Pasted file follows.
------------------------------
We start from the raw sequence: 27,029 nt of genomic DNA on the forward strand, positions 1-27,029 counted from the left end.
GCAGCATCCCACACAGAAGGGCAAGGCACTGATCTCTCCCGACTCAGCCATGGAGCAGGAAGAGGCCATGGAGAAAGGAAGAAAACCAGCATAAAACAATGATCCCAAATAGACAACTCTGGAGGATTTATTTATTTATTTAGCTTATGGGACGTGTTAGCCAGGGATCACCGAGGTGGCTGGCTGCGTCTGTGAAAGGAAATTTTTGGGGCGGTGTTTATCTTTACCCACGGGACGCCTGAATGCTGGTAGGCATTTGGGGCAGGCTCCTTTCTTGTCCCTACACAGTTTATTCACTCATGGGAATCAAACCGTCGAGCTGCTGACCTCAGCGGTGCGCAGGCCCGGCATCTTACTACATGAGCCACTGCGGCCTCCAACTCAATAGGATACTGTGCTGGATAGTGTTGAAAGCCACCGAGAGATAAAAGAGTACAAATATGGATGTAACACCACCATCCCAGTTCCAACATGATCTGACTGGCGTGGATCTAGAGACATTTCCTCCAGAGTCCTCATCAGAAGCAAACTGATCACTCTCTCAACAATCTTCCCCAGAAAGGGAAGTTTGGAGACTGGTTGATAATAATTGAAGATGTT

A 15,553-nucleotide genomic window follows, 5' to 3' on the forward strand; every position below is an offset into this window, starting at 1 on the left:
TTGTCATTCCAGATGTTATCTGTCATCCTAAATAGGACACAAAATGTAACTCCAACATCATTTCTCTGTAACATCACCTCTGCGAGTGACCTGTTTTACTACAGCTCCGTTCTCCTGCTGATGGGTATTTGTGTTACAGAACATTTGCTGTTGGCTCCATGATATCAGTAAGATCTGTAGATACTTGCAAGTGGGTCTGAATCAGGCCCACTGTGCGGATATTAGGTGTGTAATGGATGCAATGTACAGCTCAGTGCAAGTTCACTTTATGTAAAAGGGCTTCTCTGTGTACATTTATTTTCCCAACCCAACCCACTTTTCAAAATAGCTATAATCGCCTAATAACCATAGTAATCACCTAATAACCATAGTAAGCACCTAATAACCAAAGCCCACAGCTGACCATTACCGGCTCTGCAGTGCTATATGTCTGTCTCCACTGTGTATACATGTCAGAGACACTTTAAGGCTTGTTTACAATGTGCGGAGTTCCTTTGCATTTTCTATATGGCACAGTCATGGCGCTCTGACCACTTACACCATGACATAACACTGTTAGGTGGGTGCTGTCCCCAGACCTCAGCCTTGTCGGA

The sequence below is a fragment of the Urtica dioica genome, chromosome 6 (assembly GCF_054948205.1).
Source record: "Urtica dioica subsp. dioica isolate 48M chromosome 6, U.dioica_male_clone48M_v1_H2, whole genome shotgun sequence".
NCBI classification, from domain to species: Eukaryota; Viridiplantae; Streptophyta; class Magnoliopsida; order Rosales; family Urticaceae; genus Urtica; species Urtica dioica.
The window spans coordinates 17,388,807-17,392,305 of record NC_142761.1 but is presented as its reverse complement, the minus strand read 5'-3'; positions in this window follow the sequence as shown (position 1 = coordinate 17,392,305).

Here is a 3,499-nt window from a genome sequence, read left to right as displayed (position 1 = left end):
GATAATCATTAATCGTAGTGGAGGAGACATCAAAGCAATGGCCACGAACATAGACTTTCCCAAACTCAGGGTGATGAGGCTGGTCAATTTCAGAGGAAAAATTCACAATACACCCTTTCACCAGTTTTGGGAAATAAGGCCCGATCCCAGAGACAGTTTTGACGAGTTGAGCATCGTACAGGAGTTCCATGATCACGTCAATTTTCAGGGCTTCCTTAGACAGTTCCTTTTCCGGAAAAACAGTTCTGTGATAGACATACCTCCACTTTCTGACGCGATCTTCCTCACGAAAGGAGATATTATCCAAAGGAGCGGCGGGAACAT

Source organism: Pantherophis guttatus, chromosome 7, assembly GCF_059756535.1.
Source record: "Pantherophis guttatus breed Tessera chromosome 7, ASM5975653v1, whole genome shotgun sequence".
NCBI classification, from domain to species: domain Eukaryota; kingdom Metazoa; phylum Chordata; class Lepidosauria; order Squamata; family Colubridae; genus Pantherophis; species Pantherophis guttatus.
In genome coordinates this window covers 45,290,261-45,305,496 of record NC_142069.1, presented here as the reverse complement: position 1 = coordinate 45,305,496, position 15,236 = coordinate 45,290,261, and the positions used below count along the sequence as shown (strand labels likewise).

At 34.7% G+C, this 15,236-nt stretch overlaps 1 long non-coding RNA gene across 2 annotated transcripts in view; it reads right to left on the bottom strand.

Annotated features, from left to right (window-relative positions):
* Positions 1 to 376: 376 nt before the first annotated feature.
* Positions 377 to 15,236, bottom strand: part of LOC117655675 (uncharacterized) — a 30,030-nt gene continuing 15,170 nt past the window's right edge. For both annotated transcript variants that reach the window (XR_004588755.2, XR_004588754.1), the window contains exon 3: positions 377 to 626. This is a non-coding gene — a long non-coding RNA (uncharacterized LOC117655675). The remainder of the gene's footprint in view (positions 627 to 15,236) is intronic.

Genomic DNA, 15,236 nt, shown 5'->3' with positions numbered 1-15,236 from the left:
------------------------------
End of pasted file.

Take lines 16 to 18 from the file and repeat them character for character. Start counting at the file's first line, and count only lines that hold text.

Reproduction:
Annotated features, from left to right (window-relative positions):
* Positions 1 to 376: 376 nt before the first annotated feature.
* Positions 377 to 15,236, bottom strand: part of LOC117655675 (uncharacterized) — a 30,030-nt gene continuing 15,170 nt past the window's right edge. For both annotated transcript variants that reach the window (XR_004588755.2, XR_004588754.1), the window contains exon 3: positions 377 to 626. This is a non-coding gene — a long non-coding RNA (uncharacterized LOC117655675). The remainder of the gene's footprint in view (positions 627 to 15,236) is intronic.